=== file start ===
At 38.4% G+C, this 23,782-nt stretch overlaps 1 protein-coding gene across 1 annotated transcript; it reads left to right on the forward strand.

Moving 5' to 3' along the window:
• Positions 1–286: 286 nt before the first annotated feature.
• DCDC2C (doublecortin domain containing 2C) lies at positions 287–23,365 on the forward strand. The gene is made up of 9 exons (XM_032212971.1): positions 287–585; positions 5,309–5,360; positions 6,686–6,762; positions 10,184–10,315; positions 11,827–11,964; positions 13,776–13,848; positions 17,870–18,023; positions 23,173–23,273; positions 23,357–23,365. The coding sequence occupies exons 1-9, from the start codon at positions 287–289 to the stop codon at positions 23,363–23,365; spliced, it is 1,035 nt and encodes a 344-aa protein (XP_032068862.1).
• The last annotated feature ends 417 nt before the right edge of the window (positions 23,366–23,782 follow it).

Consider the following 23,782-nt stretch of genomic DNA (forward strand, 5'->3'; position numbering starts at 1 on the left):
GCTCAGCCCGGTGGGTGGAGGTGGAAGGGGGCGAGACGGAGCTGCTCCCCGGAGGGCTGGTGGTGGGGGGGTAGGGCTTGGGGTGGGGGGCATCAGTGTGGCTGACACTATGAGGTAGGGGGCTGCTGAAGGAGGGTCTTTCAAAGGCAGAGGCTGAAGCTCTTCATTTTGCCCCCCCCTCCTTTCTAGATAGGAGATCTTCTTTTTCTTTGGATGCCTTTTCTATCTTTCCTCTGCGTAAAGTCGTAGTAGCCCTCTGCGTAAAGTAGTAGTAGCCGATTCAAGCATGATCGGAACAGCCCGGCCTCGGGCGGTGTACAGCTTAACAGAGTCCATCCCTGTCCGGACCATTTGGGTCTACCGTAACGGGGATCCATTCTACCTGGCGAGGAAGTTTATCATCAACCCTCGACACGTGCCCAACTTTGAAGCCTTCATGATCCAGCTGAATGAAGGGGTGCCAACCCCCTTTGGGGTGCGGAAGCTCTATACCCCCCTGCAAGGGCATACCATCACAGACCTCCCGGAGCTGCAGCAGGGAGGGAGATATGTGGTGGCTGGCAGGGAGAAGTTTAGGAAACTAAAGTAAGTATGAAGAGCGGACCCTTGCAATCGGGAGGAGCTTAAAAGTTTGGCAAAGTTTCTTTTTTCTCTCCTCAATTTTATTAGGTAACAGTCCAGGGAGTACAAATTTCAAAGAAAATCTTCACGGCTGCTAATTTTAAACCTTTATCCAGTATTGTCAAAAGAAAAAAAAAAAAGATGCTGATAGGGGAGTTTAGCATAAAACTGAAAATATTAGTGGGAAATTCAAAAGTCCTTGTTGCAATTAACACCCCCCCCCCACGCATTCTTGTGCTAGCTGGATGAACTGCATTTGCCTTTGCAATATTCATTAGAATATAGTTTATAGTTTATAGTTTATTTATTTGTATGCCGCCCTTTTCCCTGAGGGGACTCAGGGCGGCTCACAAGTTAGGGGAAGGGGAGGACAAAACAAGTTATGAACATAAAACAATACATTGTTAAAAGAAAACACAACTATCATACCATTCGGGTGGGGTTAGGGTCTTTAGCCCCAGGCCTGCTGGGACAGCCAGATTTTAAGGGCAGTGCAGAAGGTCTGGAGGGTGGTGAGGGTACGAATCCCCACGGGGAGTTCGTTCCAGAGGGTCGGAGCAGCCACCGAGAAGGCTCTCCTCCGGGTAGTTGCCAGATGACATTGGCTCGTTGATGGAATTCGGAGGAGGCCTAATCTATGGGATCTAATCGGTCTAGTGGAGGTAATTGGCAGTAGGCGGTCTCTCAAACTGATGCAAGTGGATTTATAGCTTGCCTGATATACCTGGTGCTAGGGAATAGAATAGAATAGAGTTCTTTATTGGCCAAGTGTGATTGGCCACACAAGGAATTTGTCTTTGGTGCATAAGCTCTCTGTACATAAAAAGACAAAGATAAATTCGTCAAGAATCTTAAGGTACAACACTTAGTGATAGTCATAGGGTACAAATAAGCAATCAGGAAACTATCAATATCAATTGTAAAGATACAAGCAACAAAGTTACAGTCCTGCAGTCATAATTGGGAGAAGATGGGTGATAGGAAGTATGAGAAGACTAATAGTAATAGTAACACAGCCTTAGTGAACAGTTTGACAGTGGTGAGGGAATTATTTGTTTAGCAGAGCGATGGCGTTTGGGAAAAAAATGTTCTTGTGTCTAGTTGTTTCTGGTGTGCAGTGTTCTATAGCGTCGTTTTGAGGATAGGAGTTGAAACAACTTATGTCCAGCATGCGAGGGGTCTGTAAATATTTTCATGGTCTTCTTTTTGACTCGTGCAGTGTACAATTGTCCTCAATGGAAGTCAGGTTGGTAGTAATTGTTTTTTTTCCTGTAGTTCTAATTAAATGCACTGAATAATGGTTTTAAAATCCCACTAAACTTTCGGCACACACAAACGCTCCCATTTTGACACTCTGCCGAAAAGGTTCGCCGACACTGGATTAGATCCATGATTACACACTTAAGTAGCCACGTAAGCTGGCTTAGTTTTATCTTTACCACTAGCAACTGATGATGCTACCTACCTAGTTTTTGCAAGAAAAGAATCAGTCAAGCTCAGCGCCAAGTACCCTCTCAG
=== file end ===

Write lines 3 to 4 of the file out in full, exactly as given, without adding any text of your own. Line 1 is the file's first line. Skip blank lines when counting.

• Positions 1–286: 286 nt before the first annotated feature.
• DCDC2C (doublecortin domain containing 2C) lies at positions 287–23,365 on the forward strand. The gene is made up of 9 exons (XM_032212971.1): positions 287–585; positions 5,309–5,360; positions 6,686–6,762; positions 10,184–10,315; positions 11,827–11,964; positions 13,776–13,848; positions 17,870–18,023; positions 23,173–23,273; positions 23,357–23,365. The coding sequence occupies exons 1-9, from the start codon at positions 287–289 to the stop codon at positions 23,363–23,365; spliced, it is 1,035 nt and encodes a 344-aa protein (XP_032068862.1).